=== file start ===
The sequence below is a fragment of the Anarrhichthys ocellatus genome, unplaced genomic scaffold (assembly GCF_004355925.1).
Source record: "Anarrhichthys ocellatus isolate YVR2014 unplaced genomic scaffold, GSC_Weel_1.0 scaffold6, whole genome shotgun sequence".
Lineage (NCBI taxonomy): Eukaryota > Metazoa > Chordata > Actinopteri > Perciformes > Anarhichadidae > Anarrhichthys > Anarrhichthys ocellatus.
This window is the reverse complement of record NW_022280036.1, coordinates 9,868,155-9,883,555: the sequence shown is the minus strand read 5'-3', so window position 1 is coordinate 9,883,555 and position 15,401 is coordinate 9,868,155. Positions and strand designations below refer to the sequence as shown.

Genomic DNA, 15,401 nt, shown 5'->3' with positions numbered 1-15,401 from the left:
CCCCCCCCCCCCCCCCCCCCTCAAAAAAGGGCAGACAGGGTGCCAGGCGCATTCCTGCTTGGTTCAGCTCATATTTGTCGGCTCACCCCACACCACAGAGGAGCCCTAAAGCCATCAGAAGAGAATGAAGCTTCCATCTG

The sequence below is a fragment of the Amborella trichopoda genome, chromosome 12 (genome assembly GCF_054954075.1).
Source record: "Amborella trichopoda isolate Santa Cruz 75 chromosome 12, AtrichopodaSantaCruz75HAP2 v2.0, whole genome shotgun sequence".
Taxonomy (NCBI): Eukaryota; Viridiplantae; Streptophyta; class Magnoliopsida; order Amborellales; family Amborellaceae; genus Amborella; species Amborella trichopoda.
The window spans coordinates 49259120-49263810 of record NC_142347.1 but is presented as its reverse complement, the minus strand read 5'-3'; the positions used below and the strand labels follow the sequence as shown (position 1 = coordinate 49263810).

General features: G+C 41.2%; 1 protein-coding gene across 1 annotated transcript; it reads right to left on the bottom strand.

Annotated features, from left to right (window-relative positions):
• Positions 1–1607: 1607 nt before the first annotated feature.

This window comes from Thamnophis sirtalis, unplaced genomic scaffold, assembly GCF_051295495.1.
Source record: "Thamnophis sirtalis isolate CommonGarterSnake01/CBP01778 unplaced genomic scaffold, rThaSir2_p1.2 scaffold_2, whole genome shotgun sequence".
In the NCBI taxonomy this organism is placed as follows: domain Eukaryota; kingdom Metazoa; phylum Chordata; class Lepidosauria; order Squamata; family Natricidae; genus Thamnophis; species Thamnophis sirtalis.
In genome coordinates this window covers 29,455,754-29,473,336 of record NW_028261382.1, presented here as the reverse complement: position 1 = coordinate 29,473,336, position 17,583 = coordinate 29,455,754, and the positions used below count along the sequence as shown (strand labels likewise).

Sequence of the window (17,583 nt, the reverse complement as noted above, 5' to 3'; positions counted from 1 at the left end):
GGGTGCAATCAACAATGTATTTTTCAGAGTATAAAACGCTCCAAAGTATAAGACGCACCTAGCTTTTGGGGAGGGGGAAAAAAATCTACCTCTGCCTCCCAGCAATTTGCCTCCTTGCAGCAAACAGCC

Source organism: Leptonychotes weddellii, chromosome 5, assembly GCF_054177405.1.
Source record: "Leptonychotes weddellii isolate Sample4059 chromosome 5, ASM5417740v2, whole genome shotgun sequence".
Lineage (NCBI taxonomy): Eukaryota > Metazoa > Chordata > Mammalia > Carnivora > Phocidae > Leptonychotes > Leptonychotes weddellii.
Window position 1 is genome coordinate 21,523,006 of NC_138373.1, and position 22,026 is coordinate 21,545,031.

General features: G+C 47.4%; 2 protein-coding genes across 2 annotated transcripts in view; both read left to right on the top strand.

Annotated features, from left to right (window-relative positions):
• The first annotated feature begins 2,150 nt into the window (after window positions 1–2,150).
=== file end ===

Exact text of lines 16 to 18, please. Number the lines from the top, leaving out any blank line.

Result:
In the NCBI taxonomy this organism is placed as follows: domain Eukaryota; kingdom Metazoa; phylum Chordata; class Lepidosauria; order Squamata; family Natricidae; genus Thamnophis; species Thamnophis sirtalis.
In genome coordinates this window covers 29,455,754-29,473,336 of record NW_028261382.1, presented here as the reverse complement: position 1 = coordinate 29,473,336, position 17,583 = coordinate 29,455,754, and the positions used below count along the sequence as shown (strand labels likewise).

Sequence of the window (17,583 nt, the reverse complement as noted above, 5' to 3'; positions counted from 1 at the left end):